Water Heating: It’s a Gas
Sometimes, energy savings alone can dictate the replacement of an older, inefficient building component. That has been the experience at Prince Haven, a 50-unit residential complex for the elderly located near Plymouth, N.H.
Built in the late 1970s, each of the 10 buildings on the property received a supply of domestic hot water from its own commercial water heater. Until recently, these units were 50-gallon electric models—the building’s original equipment. Installing electric-powered water heaters made sense 20 years ago because of the low electrical rates in New England. But times, and energy rates, have changed.
The property managers decided to replace all 10 units with new, 80-gallon liquid-propane gas units. Even though the goal was lower energy costs, this new installation actually increased heater tank-storage capacity by 60 percent. It was calculated that the community could increase the supply of hot water, while still providing an economical heater that would consume less energy.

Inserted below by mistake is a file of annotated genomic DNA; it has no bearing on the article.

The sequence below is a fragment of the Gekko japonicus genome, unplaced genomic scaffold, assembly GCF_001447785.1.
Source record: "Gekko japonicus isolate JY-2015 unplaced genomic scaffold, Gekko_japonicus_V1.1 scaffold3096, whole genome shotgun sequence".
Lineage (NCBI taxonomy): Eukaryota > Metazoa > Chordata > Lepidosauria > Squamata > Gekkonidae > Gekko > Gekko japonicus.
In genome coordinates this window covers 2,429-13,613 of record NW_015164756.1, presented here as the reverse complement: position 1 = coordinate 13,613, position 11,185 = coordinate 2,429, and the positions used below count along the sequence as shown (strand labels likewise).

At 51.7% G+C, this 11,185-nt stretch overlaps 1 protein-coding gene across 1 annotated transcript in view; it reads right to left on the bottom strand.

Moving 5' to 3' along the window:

Because the previous heaters were electric, no chimneys were available to vent the byproducts of the new heaters’ gas-combustion process. Some type of direct-vent water heater was in order.
The issue was resolved as the particular heaters installed featured a power direct-vent design that draws fresh makeup air directly from the outside, while moving combustion gases to the exterior. Movement of the intake air and exhaust gases through the dual-pipe system is powered by an integrated blower.
The units, which burn up to 20,000 gallons of propane annually, are expected to provide a major reduction in fuel costs, generating sufficient enough savings to pay for themselves within two years.